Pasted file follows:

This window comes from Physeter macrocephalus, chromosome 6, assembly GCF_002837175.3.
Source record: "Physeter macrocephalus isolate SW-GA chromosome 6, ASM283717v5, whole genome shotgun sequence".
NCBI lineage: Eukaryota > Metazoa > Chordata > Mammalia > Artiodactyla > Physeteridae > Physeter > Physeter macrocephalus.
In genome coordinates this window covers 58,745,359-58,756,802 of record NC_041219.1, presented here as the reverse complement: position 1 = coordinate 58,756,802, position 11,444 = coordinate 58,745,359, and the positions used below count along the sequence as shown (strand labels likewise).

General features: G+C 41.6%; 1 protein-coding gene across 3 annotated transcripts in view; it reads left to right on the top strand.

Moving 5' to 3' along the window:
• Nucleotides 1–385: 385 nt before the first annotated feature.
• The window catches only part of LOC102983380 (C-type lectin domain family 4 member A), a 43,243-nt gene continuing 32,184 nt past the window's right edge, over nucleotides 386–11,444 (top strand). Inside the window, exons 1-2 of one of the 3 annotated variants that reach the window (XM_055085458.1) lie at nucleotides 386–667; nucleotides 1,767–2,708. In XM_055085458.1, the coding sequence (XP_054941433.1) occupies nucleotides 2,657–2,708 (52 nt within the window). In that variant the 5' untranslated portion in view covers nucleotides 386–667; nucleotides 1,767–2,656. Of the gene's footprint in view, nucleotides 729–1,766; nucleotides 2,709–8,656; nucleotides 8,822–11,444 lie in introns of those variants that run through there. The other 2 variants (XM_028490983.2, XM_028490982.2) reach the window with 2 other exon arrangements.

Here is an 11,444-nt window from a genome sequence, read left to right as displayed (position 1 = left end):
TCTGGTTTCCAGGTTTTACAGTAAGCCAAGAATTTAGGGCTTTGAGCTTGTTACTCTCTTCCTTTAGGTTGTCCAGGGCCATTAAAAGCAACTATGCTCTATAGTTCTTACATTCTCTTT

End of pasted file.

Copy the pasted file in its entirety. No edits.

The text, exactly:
This window comes from Physeter macrocephalus, chromosome 6, assembly GCF_002837175.3.
Source record: "Physeter macrocephalus isolate SW-GA chromosome 6, ASM283717v5, whole genome shotgun sequence".
NCBI lineage: Eukaryota > Metazoa > Chordata > Mammalia > Artiodactyla > Physeteridae > Physeter > Physeter macrocephalus.
In genome coordinates this window covers 58,745,359-58,756,802 of record NC_041219.1, presented here as the reverse complement: position 1 = coordinate 58,756,802, position 11,444 = coordinate 58,745,359, and the positions used below count along the sequence as shown (strand labels likewise).

General features: G+C 41.6%; 1 protein-coding gene across 3 annotated transcripts in view; it reads left to right on the top strand.

Moving 5' to 3' along the window:
• Nucleotides 1–385: 385 nt before the first annotated feature.
• The window catches only part of LOC102983380 (C-type lectin domain family 4 member A), a 43,243-nt gene continuing 32,184 nt past the window's right edge, over nucleotides 386–11,444 (top strand). Inside the window, exons 1-2 of one of the 3 annotated variants that reach the window (XM_055085458.1) lie at nucleotides 386–667; nucleotides 1,767–2,708. In XM_055085458.1, the coding sequence (XP_054941433.1) occupies nucleotides 2,657–2,708 (52 nt within the window). In that variant the 5' untranslated portion in view covers nucleotides 386–667; nucleotides 1,767–2,656. Of the gene's footprint in view, nucleotides 729–1,766; nucleotides 2,709–8,656; nucleotides 8,822–11,444 lie in introns of those variants that run through there. The other 2 variants (XM_028490983.2, XM_028490982.2) reach the window with 2 other exon arrangements.

Here is an 11,444-nt window from a genome sequence, read left to right as displayed (position 1 = left end):
TCTGGTTTCCAGGTTTTACAGTAAGCCAAGAATTTAGGGCTTTGAGCTTGTTACTCTCTTCCTTTAGGTTGTCCAGGGCCATTAAAAGCAACTATGCTCTATAGTTCTTACATTCTCTTT